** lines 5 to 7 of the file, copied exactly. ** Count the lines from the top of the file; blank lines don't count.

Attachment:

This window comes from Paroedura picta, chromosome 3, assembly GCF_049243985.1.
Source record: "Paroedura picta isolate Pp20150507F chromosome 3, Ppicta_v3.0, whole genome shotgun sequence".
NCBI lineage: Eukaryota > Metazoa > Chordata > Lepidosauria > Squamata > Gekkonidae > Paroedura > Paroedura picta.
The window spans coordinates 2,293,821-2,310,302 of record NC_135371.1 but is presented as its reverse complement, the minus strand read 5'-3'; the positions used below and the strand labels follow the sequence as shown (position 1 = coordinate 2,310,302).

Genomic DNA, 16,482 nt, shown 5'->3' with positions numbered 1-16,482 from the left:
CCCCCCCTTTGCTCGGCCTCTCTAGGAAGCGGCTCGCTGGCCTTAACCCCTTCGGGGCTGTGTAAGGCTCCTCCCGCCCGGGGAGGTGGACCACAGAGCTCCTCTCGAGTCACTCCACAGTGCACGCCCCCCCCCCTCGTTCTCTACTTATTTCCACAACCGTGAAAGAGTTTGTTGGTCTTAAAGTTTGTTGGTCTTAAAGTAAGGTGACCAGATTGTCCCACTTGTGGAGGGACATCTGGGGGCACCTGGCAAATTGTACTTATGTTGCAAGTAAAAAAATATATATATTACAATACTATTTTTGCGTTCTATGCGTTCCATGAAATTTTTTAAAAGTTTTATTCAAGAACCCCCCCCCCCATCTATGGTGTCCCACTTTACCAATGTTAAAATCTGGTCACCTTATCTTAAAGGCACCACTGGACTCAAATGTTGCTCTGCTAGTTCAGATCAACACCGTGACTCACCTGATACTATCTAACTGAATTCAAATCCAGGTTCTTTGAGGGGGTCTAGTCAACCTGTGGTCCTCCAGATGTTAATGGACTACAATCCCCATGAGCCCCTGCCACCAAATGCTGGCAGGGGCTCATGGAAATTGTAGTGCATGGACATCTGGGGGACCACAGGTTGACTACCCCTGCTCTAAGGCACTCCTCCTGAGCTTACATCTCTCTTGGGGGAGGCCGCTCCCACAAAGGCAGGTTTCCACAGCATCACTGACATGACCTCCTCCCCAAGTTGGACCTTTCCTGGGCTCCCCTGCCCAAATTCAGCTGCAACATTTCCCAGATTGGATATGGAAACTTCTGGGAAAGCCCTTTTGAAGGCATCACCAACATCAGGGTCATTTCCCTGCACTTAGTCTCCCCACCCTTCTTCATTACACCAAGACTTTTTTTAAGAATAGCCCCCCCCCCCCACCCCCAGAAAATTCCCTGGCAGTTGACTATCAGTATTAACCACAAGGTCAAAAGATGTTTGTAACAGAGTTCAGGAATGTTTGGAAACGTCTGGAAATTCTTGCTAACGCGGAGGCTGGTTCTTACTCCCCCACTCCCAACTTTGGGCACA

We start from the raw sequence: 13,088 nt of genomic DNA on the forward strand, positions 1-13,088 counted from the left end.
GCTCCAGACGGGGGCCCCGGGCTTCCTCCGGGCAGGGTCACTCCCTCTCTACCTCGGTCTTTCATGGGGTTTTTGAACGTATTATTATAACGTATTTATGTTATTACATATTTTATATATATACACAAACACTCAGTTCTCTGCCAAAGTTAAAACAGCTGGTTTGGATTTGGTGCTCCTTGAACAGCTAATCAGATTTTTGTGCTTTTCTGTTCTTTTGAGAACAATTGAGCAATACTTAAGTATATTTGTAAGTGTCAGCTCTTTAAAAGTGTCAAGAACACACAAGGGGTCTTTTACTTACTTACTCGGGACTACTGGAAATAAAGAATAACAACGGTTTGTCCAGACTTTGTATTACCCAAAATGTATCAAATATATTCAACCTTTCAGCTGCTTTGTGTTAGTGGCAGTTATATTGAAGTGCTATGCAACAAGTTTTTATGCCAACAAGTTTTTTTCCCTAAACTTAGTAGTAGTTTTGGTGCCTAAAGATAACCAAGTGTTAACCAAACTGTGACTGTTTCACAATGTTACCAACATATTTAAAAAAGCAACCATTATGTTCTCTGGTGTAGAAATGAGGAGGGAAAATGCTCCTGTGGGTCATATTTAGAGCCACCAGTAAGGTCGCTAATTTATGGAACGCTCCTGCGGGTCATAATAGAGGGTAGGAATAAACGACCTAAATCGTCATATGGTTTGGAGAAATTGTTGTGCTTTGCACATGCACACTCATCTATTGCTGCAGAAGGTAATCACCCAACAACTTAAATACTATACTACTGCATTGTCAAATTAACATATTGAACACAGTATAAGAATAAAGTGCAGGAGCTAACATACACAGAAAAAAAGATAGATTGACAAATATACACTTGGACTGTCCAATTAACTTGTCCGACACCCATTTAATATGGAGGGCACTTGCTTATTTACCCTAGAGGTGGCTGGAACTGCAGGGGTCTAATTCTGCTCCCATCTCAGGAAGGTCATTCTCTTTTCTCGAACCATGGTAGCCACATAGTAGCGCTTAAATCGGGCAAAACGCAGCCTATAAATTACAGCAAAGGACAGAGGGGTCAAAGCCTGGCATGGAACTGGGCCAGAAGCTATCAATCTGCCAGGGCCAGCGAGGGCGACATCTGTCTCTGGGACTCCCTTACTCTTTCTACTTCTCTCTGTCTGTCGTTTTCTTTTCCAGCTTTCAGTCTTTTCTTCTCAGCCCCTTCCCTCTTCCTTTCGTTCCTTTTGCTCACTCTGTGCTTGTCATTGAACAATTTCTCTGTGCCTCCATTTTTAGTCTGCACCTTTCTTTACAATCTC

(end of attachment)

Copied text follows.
Genomic DNA, 16,482 nt, shown 5'->3' with positions numbered 1-16,482 from the left:
CCCCCCCTTTGCTCGGCCTCTCTAGGAAGCGGCTCGCTGGCCTTAACCCCTTCGGGGCTGTGTAAGGCTCCTCCCGCCCGGGGAGGTGGACCACAGAGCTCCTCTCGAGTCACTCCACAGTGCACGCCCCCCCCCCTCGTTCTCTACTTATTTCCACAACCGTGAAAGAGTTTGTTGGTCTTAAAGTTTGTTGGTCTTAAAGTAAGGTGACCAGATTGTCCCACTTGTGGAGGGACATCTGGGGGCACCTGGCAAATTGTACTTATGTTGCAAGTAAAAAAATATATATATTACAATACTATTTTTGCGTTCTATGCGTTCCATGAAATTTTTTAAAAGTTTTATTCAAGAACCCCCCCCCCCATCTATGGTGTCCCACTTTACCAATGTTAAAATCTGGTCACCTTATCTTAAAGGCACCACTGGACTCAAATGTTGCTCTGCTAGTTCAGATCAACACCGTGACTCACCTGATACTATCTAACTGAATTCAAATCCAGGTTCTTTGAGGGGGTCTAGTCAACCTGTGGTCCTCCAGATGTTAATGGACTACAATCCCCATGAGCCCCTGCCACCAAATGCTGGCAGGGGCTCATGGAAATTGTAGTGCATGGACATCTGGGGGACCACAGGTTGACTACCCCTGCTCTAAGGCACTCCTCCTGAGCTTACATCTCTCTTGGGGGAGGCCGCTCCCACAAAGGCAGGTTTCCACAGCATCACTGACATGACCTCCTCCCCAAGTTGGACCTTTCCTGGGCTCCCCTGCCCAAATTCAGCTGCAACATTTCCCAGATTGGATATGGAAACTTCTGGGAAAGCCCTTTTGAAGGCATCACCAACATCAGGGTCATTTCCCTGCACTTAGTCTCCCCACCCTTCTTCATTACACCAAGACTTTTTTTAAGAATAGCCCCCCCCCCCCACCCCCAGAAAATTCCCTGGCAGTTGACTATCAGTATTAACCACAAGGTCAAAAGATGTTTGTAACAGAGTTCAGGAATGTTTGGAAACGTCTGGAAATTCTTGCTAACGCGGAGGCTGGTTCTTACTCCCCCACTCCCAACTTTGGGCACA

We start from the raw sequence: 13,088 nt of genomic DNA on the forward strand, positions 1-13,088 counted from the left end.